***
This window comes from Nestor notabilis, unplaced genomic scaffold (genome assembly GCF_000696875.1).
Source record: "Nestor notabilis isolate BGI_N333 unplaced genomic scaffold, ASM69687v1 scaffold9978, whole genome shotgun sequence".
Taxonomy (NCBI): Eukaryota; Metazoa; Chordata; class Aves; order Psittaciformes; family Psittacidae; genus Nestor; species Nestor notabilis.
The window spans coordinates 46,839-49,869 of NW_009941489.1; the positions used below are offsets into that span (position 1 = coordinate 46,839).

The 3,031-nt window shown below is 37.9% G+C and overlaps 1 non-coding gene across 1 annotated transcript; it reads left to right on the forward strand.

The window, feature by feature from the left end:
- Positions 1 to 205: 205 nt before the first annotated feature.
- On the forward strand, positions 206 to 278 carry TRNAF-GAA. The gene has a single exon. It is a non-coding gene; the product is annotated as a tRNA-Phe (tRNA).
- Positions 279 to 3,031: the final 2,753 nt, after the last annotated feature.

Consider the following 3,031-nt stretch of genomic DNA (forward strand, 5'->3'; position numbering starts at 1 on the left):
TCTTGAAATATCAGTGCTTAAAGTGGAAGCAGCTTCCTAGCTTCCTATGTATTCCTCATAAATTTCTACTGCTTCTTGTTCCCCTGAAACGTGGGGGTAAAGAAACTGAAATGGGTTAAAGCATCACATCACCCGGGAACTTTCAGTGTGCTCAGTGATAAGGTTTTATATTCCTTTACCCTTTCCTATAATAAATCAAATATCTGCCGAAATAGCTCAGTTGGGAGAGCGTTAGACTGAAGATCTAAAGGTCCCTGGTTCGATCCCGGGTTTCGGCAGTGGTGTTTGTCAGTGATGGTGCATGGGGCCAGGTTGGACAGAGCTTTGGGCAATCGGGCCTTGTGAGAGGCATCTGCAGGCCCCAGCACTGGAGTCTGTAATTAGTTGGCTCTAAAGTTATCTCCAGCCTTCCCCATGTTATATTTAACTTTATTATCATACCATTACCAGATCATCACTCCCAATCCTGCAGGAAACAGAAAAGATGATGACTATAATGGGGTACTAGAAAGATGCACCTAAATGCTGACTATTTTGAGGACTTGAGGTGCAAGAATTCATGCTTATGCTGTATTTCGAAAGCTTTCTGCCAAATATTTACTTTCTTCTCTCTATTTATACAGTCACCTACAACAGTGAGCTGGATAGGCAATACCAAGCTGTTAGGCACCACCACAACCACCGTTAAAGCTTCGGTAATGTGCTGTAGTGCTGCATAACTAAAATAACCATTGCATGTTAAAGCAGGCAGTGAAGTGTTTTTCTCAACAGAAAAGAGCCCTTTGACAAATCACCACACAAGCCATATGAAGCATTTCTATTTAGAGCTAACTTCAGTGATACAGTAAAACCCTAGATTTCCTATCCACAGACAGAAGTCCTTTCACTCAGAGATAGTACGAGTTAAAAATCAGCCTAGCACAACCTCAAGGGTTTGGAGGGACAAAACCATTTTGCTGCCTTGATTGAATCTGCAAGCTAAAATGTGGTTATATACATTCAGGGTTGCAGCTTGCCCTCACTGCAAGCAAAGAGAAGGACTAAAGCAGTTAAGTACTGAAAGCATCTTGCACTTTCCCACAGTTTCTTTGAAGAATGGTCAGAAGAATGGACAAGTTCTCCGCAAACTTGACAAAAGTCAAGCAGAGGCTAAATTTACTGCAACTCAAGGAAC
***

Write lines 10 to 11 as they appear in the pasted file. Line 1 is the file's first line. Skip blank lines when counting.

Consider the following 3,031-nt stretch of genomic DNA (forward strand, 5'->3'; position numbering starts at 1 on the left):
TCTTGAAATATCAGTGCTTAAAGTGGAAGCAGCTTCCTAGCTTCCTATGTATTCCTCATAAATTTCTACTGCTTCTTGTTCCCCTGAAACGTGGGGGTAAAGAAACTGAAATGGGTTAAAGCATCACATCACCCGGGAACTTTCAGTGTGCTCAGTGATAAGGTTTTATATTCCTTTACCCTTTCCTATAATAAATCAAATATCTGCCGAAATAGCTCAGTTGGGAGAGCGTTAGACTGAAGATCTAAAGGTCCCTGGTTCGATCCCGGGTTTCGGCAGTGGTGTTTGTCAGTGATGGTGCATGGGGCCAGGTTGGACAGAGCTTTGGGCAATCGGGCCTTGTGAGAGGCATCTGCAGGCCCCAGCACTGGAGTCTGTAATTAGTTGGCTCTAAAGTTATCTCCAGCCTTCCCCATGTTATATTTAACTTTATTATCATACCATTACCAGATCATCACTCCCAATCCTGCAGGAAACAGAAAAGATGATGACTATAATGGGGTACTAGAAAGATGCACCTAAATGCTGACTATTTTGAGGACTTGAGGTGCAAGAATTCATGCTTATGCTGTATTTCGAAAGCTTTCTGCCAAATATTTACTTTCTTCTCTCTATTTATACAGTCACCTACAACAGTGAGCTGGATAGGCAATACCAAGCTGTTAGGCACCACCACAACCACCGTTAAAGCTTCGGTAATGTGCTGTAGTGCTGCATAACTAAAATAACCATTGCATGTTAAAGCAGGCAGTGAAGTGTTTTTCTCAACAGAAAAGAGCCCTTTGACAAATCACCACACAAGCCATATGAAGCATTTCTATTTAGAGCTAACTTCAGTGATACAGTAAAACCCTAGATTTCCTATCCACAGACAGAAGTCCTTTCACTCAGAGATAGTACGAGTTAAAAATCAGCCTAGCACAACCTCAAGGGTTTGGAGGGACAAAACCATTTTGCTGCCTTGATTGAATCTGCAAGCTAAAATGTGGTTATATACATTCAGGGTTGCAGCTTGCCCTCACTGCAAGCAAAGAGAAGGACTAAAGCAGTTAAGTACTGAAAGCATCTTGCACTTTCCCACAGTTTCTTTGAAGAATGGTCAGAAGAATGGACAAGTTCTCCGCAAACTTGACAAAAGTCAAGCAGAGGCTAAATTTACTGCAACTCAAGGAAC